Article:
What We're Binging: Local Podcasts
A little over a month ago, I wrote a story about Erie's local podcasting scene. At this point, that month has stretched out to feel like a year, but alas, the point of the article remains: Erie's podcasting scene is flourishing.
With that said, social distancing has forced many podcasts to change recording locations and how they record with one another. Meanwhile, podcast consumers have changed their habits as well.
The other day, Ted Brogan, co-host of the local Idiotville podcast, retweeted the founder of The New Consumer who shared an article explaining how podcast downloads have plummeted in recent weeks. While some may find this data surprising, it makes sense, considering many folks listen to podcasts during their daily commutes or at the gym. As for me, it's been difficult keeping up on my daily podcasts between working from home, entertaining and educating a six and soon-to-be-three-year-old, and the somehow never-ending grind of daily upkeep on the house (how is there so much laundry if we're not going anywhere?!).
While you can find a list of Erie podcasts right here on the Erie Reader website, here is a recap of what our local podcasts have been talking about these past few weeks:
The fellas at Idiotville: Erie PA's Favorite Podcast, while not being active in the #EriePA hashtag scene or creating memorable Erie memes, have had to readjust to recording away from CAM Erie studios. In recent episodes, they continue to do what they do best: discuss everything Erie-related while also managing to go on their trademark hilarious and thoughtful tangents. They have also been churning out quality essays on their website.
On No Hugging, No Learning, our favorite radio hosts turned podcasters, Tim Murphy and Ted Hallowell, continue to grind through episodes of Seinfeld, as the two enter watching the sixth season of the beloved sitcom, where each episode lacks the hugging and learning prominent in every other sitcom of its era.
The Ira Glass of Edinboro University, Chris LaFuria, discusses on Tartan Talks the stigma surrounding stuttering with Dr. Mary Weidner in an excellent and eye-opening episode, as well as other interviews that include talks about aviation, black history, and architecture.
For you movie lovers out there (and those who simply enjoy conversations with interesting people), the consistently great Film Grain's recent shows have talked about everything from Candyman (the original is on Netflix and still holds up), to Knives Out with Bill Kern, A Beautiful Day in the Neighborhood with Rebecca Styn, and Parasite with CEE Brown.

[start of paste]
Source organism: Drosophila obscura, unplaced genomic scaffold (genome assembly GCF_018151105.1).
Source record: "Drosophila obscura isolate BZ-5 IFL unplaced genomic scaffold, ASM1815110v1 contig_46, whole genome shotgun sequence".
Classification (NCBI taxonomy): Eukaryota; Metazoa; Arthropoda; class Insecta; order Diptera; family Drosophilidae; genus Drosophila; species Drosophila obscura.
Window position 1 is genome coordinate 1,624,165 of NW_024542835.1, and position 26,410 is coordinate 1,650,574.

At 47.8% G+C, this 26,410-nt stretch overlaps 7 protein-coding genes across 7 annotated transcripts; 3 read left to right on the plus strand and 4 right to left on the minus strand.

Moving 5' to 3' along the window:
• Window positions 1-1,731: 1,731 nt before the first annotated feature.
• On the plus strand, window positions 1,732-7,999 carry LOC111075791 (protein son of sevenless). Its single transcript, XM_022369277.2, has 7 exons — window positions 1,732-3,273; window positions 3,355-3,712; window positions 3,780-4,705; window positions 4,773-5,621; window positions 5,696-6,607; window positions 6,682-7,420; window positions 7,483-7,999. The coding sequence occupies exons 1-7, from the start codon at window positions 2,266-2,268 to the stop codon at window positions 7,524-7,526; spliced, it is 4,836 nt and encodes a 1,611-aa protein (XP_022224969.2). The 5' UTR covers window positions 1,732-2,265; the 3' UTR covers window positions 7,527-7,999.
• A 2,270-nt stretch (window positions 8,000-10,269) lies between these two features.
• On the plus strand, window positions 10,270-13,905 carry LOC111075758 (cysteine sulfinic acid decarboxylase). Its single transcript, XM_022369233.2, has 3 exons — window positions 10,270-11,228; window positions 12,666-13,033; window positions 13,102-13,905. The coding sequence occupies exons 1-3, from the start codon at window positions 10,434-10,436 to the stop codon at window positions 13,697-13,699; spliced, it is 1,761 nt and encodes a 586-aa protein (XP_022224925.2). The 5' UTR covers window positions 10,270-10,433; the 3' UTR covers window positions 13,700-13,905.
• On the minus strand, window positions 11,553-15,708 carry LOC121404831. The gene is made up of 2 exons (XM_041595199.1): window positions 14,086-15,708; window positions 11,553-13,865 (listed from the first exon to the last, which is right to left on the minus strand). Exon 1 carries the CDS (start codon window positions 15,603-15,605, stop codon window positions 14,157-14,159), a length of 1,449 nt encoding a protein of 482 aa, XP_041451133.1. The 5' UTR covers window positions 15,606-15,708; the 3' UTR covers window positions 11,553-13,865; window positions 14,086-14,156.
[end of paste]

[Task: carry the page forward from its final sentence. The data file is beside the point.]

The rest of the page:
On Louis Geramita's Aspiring for More, recent episodes include discussions on social media coaching with Evolution Health, how to grow one's business during these difficult times with a local attorney, and the in-and-outs of our local comedy scene (and why they're ready to hit the road) with two excellent Erie comedians.
Dig: A History Podcast has been on roll in recent weeks, consistently proving why they are one of the best history podcasts nationwide Their episode titles in their latest four-episode series (on historical violence) include: "79 and Counting: Women of Ireland's 1916 Uprising," "Blood on the Ravenstone: Judicial Torture, Penal Violence, and Capital Punishment in Early Modern Europe," "Honor, Manhood, Slavery: Political Violence from Alexander Hamilton to John Brown," and "Anti-Mexican Mob Violence in the Borderlands: A Lynching in Rocksprings, Texas."
Students at Mercyhurst University were able to produce numerous podcasts this year for their Hurststories podcast, a part of their Digital History: Storytelling course (taught by Dr. Averill Earls, host of the previously mentioned Dig). The impressive series includes topics such as Koehler Beer, Fort Fort LeBoeuf, Mercyhurst's Black Student Union in the 1970s, the 1952 General Electric Strike in Erie, and so many more. Check these out solely to hear the awesome work being done at our local universities.
On Cinemantics, the latest episode has Tony and Eddie skipping a movie to drink some tasty craft beers and discuss the pandemic, although other recent episodes include tasty craft beers and words about Parasite and The Matrix.
In the upcoming months, keeping tabs on our mental health will be more important than ever. With Lizard Brain Podcast, host Ken Falkenhagen talks candidly about mental health and his personal struggles with depression and anxiety. Recent episodes include a discussion with Tony Biebel about celebrating improvements and overcoming fears as well an interview with a career counselor discussing working from home and navigating mental health in the workplace.